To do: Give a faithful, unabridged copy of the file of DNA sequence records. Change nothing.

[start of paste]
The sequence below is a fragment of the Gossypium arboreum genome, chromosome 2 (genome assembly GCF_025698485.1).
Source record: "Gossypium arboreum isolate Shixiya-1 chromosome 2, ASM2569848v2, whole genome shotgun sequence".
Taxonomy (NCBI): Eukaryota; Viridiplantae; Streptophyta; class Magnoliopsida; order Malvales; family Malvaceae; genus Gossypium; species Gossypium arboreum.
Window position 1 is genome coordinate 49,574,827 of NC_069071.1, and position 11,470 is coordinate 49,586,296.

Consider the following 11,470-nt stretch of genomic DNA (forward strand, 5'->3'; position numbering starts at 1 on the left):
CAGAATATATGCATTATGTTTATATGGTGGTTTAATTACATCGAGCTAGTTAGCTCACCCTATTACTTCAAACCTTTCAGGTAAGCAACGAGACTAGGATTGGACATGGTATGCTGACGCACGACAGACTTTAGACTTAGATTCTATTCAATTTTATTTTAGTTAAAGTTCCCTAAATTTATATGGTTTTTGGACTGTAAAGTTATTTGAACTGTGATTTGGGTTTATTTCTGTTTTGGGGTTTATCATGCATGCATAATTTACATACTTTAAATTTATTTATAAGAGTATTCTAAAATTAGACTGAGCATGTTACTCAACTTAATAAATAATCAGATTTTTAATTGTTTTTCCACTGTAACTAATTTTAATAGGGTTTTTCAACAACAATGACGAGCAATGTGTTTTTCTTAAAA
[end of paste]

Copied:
The sequence below is a fragment of the Gossypium arboreum genome, chromosome 2 (genome assembly GCF_025698485.1).
Source record: "Gossypium arboreum isolate Shixiya-1 chromosome 2, ASM2569848v2, whole genome shotgun sequence".
Taxonomy (NCBI): Eukaryota; Viridiplantae; Streptophyta; class Magnoliopsida; order Malvales; family Malvaceae; genus Gossypium; species Gossypium arboreum.
Window position 1 is genome coordinate 49,574,827 of NC_069071.1, and position 11,470 is coordinate 49,586,296.

Consider the following 11,470-nt stretch of genomic DNA (forward strand, 5'->3'; position numbering starts at 1 on the left):
CAGAATATATGCATTATGTTTATATGGTGGTTTAATTACATCGAGCTAGTTAGCTCACCCTATTACTTCAAACCTTTCAGGTAAGCAACGAGACTAGGATTGGACATGGTATGCTGACGCACGACAGACTTTAGACTTAGATTCTATTCAATTTTATTTTAGTTAAAGTTCCCTAAATTTATATGGTTTTTGGACTGTAAAGTTATTTGAACTGTGATTTGGGTTTATTTCTGTTTTGGGGTTTATCATGCATGCATAATTTACATACTTTAAATTTATTTATAAGAGTATTCTAAAATTAGACTGAGCATGTTACTCAACTTAATAAATAATCAGATTTTTAATTGTTTTTCCACTGTAACTAATTTTAATAGGGTTTTTCAACAACAATGACGAGCAATGTGTTTTTCTTAAAA